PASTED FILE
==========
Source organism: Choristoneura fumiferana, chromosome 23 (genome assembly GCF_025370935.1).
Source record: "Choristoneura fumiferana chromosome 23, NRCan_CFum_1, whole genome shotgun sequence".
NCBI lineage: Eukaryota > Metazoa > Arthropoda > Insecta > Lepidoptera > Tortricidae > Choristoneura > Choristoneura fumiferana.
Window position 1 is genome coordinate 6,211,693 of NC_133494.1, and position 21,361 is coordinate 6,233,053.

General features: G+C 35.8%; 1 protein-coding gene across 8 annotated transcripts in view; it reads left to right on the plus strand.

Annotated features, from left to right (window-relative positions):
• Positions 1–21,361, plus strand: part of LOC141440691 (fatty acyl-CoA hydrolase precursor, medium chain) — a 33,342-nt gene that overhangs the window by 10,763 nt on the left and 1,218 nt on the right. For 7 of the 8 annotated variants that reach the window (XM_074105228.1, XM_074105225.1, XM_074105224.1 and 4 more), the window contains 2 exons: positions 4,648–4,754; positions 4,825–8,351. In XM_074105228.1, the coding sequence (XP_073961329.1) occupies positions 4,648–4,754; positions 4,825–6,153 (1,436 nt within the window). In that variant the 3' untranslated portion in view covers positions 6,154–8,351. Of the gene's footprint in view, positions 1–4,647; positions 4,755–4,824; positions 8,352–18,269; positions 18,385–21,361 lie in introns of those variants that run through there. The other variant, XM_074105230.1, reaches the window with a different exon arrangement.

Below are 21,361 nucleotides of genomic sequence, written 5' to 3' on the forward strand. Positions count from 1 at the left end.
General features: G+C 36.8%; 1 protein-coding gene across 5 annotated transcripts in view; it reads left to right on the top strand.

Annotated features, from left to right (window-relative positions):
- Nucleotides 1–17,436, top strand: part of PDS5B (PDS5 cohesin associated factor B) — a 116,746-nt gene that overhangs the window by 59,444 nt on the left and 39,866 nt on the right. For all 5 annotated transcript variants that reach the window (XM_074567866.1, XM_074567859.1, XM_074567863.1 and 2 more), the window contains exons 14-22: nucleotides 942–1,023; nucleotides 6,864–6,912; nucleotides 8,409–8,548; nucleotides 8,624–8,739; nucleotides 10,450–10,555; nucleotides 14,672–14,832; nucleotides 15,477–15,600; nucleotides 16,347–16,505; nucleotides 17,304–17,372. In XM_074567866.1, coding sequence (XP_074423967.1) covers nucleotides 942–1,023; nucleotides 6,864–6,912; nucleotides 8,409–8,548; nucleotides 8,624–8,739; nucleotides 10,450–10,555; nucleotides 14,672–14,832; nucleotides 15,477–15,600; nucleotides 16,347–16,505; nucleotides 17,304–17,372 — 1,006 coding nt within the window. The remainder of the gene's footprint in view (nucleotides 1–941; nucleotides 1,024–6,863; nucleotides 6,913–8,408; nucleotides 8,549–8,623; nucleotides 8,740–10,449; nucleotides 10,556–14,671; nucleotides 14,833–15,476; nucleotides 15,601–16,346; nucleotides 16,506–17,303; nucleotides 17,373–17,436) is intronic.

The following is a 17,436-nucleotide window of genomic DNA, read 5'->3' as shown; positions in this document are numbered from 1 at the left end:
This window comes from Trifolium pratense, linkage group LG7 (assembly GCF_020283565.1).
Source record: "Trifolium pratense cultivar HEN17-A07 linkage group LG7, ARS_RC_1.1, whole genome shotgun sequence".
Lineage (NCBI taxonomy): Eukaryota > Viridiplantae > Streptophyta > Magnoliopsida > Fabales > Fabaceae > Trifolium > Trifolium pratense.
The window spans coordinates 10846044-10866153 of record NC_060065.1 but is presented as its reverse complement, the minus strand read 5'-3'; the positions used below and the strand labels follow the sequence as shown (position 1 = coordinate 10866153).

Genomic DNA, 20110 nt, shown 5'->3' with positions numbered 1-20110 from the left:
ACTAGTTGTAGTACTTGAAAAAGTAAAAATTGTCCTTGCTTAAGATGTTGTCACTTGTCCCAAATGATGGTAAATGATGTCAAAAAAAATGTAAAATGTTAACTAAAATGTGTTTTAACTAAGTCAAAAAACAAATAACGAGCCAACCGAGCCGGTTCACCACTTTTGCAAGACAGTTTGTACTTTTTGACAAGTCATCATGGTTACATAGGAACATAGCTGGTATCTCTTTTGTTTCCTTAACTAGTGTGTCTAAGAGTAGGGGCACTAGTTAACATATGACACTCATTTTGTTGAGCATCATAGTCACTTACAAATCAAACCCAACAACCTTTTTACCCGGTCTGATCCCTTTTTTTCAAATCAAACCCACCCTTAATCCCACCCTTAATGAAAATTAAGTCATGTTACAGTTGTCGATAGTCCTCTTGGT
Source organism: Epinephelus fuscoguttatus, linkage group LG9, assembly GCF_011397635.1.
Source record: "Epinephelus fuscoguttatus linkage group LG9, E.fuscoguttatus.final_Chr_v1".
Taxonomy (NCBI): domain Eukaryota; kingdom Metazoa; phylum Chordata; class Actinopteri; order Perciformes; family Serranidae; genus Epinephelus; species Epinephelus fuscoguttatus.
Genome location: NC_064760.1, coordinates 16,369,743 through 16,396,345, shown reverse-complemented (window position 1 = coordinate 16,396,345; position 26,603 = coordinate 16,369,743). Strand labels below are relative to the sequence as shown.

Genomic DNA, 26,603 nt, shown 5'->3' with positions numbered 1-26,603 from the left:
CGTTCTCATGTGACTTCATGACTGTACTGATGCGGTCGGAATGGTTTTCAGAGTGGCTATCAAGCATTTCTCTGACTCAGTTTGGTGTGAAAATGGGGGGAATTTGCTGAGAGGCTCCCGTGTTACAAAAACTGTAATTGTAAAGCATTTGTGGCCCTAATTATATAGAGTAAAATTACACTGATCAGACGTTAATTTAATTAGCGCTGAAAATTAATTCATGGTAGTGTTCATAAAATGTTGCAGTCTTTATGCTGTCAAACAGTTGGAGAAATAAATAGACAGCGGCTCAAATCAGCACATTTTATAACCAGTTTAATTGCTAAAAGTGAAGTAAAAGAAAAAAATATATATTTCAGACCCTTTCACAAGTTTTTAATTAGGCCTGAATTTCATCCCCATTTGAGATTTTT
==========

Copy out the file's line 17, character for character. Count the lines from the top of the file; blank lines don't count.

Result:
Genomic DNA, 20110 nt, shown 5'->3' with positions numbered 1-20110 from the left: